Christina Harper, a student in Jon Pfeiffer’s Fall 2013 Mass Communication Law class at Pepperdine University, wrote the following essay in response to the prompt: You create and post a video on YouTube. The video goes viral and a staffer on Saturday Night Live happens to see the video. She convinces her colleagues at SNL to do a skit spoofing your video. Do you have any rights regarding the video? Can you stop SNL from making fun of your video?
When you post a video on YouTube, you give the domain permission to use your content however it pleases. If SNL decides to air a spoof of your video, you should not be able to stop them. When you create an account, you accept their terms of service which grant YouTube the permission to “use, reproduce, distribute, [and] prepare derivative works of” what you post. YouTube’s license to use your video is “worldwide, non-exclusive, royalty-free, sublicense-able, and transferable.” While YouTube does not own the content you post, it has the same legal rights to it as you do under this agreement. In this way, YouTube is able to avoid liabilities and has your video on its server even after you delete it.
If you post a personal, embarrassing video on YouTube and it goes viral, there is not much you can do to stop it. It would seem that, when you try to stop it, other people would repost the video or your efforts might even increase the demand for viewership. If SNL decides to make a parody of your video, it would be silly to try to fight them. You posted your video on a public domain and the Saturday Night Live television show is allowed to make a spoof/comedic representation of your video. If you video gets millions of views and it tarnishes your reputation, it is completely your fault. Every video you put up, and really any social media post you create, has the potential to gain fame and could be seen by millions. The individual should not post anything that he or she would not be comfortable spreading to large numbers of people. The person who put up the video has no rights to profit from the spoof and has no right to dictate whether or not SNL airs it – this would infringe upon SNL’s expression of free speech.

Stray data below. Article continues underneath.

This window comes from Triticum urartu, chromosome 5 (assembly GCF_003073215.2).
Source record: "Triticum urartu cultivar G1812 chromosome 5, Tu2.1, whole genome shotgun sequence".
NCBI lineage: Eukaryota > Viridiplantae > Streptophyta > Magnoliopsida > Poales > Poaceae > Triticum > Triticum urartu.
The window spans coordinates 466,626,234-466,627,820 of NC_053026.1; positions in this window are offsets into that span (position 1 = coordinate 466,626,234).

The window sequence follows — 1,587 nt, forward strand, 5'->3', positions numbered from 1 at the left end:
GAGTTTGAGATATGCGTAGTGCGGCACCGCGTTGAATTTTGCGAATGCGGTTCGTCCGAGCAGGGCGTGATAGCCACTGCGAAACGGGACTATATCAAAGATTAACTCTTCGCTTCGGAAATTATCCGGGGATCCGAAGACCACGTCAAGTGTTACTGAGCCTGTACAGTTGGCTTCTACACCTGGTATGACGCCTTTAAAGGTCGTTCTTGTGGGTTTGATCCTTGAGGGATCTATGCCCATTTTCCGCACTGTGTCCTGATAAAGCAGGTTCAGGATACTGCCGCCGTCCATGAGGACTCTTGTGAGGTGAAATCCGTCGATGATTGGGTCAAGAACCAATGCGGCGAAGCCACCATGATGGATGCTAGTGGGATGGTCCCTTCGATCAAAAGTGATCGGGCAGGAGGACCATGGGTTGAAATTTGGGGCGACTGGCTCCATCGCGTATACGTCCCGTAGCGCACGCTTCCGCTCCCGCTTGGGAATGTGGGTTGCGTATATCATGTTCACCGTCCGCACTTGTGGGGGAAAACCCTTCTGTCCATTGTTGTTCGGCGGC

Christina Harper is a senior at Pepperdine University majoring in Integrated Marketing Communication.
Jon Pfeiffer is an experienced entertainment and copyright trial attorney practicing in Santa Monica. Jon is also an adjunct professor at Pepperdine University in Malibu, California where he teaches Media Law. COM 570 covers First Amendment issues as well as copyright, defamation and privacy.